The president of the Journalists Syndicate, Mamdouh al-Wali, said, “The press field has been undergoing many changes since the revolution.” He further pointed out that “members of the Journalists Syndicate General Assembly chose the criteria by which the editors-in-chief candidates will be selected.” He added that the elected editors' terms be renewed "on the condition that the elected editor-in-chief fulfills his commitments and succeeds in developing the publication according to the plan that he presented upon submitting his candidature.” Wali told Al-Hayat that “the committee will accept the candidacy of any editor whose résumé contains the necessary qualifications to develop the publication.” He further stated that the elections “won’t be limited to the main newspapers only, but will include all 55 press organizations.”

Editors-in-chief for the national newspapers used to be appointed by the president of the Shura Council, who also headed the Supreme Council for Press, and abided by the recommendations of the presidency during former president Hosni Mubarak’s reign.

The Assistant Secretary-General of the Supreme Council for Press, Salah Issa, believes that the agreed-upon criteria for electing the editors-in-chief were “mostly non-professional and contained political conditions, such as excluding those to whom the Law of Corrupting Political Life applied and those who promoted normalizing relations with Israel; these are wide-ranging and loose conditions that can be manipulated. Furthermore, the criteria did not include conditions that stipulate that the candidate should have undergone training for the responsibilities involved in editing the newspaper to which he is applying.”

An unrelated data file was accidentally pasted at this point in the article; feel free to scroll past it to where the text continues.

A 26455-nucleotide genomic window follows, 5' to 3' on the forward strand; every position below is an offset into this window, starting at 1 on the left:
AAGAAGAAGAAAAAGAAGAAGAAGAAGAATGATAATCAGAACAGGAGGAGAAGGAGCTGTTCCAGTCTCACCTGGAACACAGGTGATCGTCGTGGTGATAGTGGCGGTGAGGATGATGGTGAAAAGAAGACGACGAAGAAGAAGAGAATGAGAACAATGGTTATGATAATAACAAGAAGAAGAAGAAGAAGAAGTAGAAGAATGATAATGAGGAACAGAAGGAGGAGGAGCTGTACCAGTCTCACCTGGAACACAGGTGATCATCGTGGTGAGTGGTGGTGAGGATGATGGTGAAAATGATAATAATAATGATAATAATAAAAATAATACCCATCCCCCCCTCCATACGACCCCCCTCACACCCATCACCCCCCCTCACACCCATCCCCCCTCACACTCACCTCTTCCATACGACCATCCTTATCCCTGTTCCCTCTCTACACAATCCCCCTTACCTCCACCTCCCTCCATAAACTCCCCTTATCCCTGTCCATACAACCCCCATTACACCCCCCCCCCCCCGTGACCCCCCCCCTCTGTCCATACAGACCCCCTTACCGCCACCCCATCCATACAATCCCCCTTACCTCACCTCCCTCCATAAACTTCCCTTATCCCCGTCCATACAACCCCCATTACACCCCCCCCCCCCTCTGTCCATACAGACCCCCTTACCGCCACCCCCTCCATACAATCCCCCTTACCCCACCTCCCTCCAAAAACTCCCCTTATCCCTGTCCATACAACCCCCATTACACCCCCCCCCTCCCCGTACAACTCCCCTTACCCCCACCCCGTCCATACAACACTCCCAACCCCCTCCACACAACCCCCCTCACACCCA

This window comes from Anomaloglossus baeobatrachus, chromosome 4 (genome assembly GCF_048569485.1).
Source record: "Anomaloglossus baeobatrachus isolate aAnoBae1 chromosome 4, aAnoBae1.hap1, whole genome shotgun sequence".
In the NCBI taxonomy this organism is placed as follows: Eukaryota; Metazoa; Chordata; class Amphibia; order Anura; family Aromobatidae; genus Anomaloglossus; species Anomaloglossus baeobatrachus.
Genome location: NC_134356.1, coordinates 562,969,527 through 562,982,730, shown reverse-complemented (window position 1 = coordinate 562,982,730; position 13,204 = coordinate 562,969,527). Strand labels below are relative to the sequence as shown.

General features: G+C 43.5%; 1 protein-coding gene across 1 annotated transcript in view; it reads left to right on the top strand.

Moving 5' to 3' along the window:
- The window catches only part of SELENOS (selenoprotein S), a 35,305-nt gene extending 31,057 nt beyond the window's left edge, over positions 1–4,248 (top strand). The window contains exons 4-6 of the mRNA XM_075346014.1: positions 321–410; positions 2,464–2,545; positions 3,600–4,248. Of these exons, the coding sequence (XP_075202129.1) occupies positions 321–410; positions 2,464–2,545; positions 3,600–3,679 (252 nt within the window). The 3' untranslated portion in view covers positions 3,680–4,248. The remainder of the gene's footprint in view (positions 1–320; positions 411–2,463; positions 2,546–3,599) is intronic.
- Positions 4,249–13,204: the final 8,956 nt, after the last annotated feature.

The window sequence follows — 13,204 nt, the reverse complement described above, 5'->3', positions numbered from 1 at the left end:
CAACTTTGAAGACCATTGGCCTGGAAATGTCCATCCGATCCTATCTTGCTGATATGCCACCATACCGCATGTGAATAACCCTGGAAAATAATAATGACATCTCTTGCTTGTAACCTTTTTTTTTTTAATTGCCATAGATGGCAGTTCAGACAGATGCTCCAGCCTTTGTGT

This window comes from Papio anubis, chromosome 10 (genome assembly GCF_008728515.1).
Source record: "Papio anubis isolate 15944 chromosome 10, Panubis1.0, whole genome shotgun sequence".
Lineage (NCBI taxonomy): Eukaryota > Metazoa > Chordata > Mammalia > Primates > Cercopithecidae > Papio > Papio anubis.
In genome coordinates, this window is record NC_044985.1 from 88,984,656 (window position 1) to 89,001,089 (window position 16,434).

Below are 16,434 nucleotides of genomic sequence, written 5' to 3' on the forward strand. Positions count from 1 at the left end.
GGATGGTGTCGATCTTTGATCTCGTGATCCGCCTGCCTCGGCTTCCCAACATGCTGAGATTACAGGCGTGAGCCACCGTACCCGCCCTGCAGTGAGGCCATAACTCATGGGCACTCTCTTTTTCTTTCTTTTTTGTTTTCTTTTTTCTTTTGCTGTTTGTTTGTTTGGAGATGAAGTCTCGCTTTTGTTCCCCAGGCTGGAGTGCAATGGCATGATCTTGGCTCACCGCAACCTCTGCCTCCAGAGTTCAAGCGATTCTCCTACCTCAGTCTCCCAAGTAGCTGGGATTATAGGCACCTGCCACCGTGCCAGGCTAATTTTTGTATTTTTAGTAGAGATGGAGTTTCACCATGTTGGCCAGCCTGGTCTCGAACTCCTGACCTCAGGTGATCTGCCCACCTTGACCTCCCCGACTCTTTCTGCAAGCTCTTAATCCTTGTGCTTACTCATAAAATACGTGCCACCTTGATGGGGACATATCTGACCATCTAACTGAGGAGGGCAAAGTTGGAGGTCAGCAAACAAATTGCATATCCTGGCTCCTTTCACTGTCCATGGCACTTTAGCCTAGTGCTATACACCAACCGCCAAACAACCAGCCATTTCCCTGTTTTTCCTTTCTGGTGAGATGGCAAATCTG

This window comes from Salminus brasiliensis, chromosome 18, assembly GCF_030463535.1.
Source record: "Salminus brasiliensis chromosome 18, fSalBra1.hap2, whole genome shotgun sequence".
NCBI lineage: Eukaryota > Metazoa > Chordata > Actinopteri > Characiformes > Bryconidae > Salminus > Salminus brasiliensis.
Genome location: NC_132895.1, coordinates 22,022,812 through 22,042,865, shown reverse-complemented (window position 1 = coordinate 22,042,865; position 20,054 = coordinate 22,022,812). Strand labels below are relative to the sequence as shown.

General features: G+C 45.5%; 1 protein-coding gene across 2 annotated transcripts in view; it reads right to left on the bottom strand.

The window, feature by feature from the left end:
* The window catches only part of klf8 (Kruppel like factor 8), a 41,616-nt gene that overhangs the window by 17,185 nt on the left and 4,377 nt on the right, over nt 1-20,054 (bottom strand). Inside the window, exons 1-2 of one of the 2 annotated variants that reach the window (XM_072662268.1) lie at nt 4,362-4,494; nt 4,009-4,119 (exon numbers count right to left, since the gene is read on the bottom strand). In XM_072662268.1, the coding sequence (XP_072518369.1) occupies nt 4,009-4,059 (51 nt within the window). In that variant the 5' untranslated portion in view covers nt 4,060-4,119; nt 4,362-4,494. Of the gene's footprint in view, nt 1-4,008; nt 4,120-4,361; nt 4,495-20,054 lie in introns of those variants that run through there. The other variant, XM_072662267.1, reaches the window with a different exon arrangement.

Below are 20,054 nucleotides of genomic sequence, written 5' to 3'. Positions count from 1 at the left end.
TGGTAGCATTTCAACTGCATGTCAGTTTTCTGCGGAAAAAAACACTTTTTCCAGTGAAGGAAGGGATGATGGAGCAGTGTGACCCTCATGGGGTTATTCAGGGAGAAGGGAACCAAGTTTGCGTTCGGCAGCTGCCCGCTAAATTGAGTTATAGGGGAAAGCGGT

He also criticized the selection process. As it stands, a committee will be formed that is tasked with electing three aspirants. These three will then be reviewed by the Shura Council, with one ultimately being chosen. He pointed out that “[the committee] is dominated by members of the Freedom and Justice Party [with six out of 14 members] who don’t possess the necessary competence to choose the candidates. Additionally, there are fears that selections will be made based on political affiliations.”  He also thought that “the Shura Council would be better off liberating the press from the state’s grasp so that the sector may be independent of all government authorities and political parties. Its control should then be transferred to an independent national council.”

Gamal Fahmi, a Press Syndicate council member, agreed with Issa and described the criteria as “humiliating and ridiculous.” He considered that “the Muslim Brotherhood is delusional in thinking that it inherited the Mubarak era's leftovers, and that it can manipulate them to its own advantage. They are inventing a system that is unknown to the world, where the press is managed like an institution that is dedicated to serving the interests of the ruling party by subjecting it to the control of the Shura Council.”

He added, “These attempts to dominate fall under the purview of this committee, which possesses political leanings. We know that the goal of these conditions is to make sure that certain candidates succeed.”

Fahmi stressed that “a law must be enacted to make journalistic institutions independent.” He also declared that journalist groups would further escalate their objections to the issue by holding sit-ins or taking legal action in order to “stop the charade.”

But Fathi Shihab-Eldine, the head of the Shura Council’s Committee on Culture and Media and who also presides over the committee that is tasked with choosing the editors-in-chief of the national newspapers, strongly defended the selection criteria. He also denied the presence of any interference from any source that could influence the committee. He told Al-Hayat: “No majority party or the Brotherhood is interfering with our work.”